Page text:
The Quest for the Historical Jesus Essay

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The Quest for the Historical Jesus

John Dominic Crossan vs. Dale Allison:
Two Different Ways to Look at Mysterious Figure

For someone so well known, Jesus is someone the historical world knows little about. Around this religious figure revolves a strange phenomena. Most people could probably tell you something Jesus stood for, or the gist of something he said, just off the top of their head. But someone who has spent years studying Jesus within a historical context, would probably have a hard time pinpointing anything Jesus really said. Scholars have been interested, and even obsessed with the historical Jesus for centuries, and two of the most well known Jesus scholars of today are Dale C. Allison and John Dominic Crossan. Yet
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The second is development, which is basically how each piece of data fits into new situations. Last is creation, the fact that much of the gospels are creations of their authors, to fit the needs of the time.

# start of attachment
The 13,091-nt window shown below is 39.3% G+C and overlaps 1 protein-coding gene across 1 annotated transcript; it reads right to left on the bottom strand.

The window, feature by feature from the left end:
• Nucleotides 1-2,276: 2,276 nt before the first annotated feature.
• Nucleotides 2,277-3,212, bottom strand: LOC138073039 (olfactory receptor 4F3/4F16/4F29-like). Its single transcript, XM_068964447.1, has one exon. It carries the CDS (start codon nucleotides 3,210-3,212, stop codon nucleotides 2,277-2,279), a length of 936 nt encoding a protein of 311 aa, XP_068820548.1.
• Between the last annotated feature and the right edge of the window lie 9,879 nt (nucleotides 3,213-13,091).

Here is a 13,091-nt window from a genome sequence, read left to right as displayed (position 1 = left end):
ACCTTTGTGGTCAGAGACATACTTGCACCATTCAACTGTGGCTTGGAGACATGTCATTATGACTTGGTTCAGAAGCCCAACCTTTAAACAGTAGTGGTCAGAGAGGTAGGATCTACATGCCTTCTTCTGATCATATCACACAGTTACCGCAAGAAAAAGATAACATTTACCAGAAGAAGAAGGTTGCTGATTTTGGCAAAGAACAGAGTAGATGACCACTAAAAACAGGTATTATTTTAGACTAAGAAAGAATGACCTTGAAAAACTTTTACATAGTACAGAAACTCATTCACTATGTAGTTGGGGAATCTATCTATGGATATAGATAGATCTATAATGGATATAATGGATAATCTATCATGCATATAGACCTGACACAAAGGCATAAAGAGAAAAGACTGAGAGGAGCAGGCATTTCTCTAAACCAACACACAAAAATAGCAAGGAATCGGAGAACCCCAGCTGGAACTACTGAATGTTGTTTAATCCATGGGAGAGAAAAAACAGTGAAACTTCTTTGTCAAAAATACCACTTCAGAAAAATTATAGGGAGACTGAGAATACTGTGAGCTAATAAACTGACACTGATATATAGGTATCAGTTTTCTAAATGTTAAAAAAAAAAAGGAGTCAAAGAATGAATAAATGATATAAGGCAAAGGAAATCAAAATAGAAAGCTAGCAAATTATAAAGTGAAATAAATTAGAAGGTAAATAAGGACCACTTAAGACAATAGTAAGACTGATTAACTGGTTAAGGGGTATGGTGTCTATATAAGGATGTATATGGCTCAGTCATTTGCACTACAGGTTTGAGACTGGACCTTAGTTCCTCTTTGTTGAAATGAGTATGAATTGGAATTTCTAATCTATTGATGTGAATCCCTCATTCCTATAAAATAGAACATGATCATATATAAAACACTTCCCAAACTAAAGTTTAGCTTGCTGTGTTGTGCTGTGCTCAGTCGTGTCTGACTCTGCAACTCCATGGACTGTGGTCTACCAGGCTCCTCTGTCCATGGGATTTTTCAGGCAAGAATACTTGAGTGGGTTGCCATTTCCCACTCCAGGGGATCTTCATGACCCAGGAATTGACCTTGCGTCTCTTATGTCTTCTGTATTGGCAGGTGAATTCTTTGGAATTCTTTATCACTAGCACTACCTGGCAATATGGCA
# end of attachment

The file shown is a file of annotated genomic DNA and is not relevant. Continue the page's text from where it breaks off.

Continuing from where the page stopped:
The second triad deals with compiling the texts used to study the historical Jesus. The first step within that triad is inventory. Crossan includes all major texts, both intracanonical and extracanonical that deal with Jesus, and relies heavily on the work of the ancient Jewish scholar of the time named Josephus. The next step is stratification, where he puts the texts in on a timeline. While the exact dates cannot be known exactly, it is helpful to at least have a vague idea of what came before what. The last step is attestation, which focuses on how many times an incident, saying, or theme pops up in different texts. Because Crossan works within the Q theory, something that shows up in Matthew, Mark, Luke, and John could be different versions, but not necessarily independent.
The third triad involves bringing the inventory gathered, and making it one with the established chronological hierarchy and hierarchy of attestation. The first part of this is the sequence of strata, meaning more weight is put on evidence that happens closer to Jesus on the timeline. Next is the hierarchy of attestation, which gives more value to something that has more independent attestation. Finally there is what Crossan calls the bracketing of

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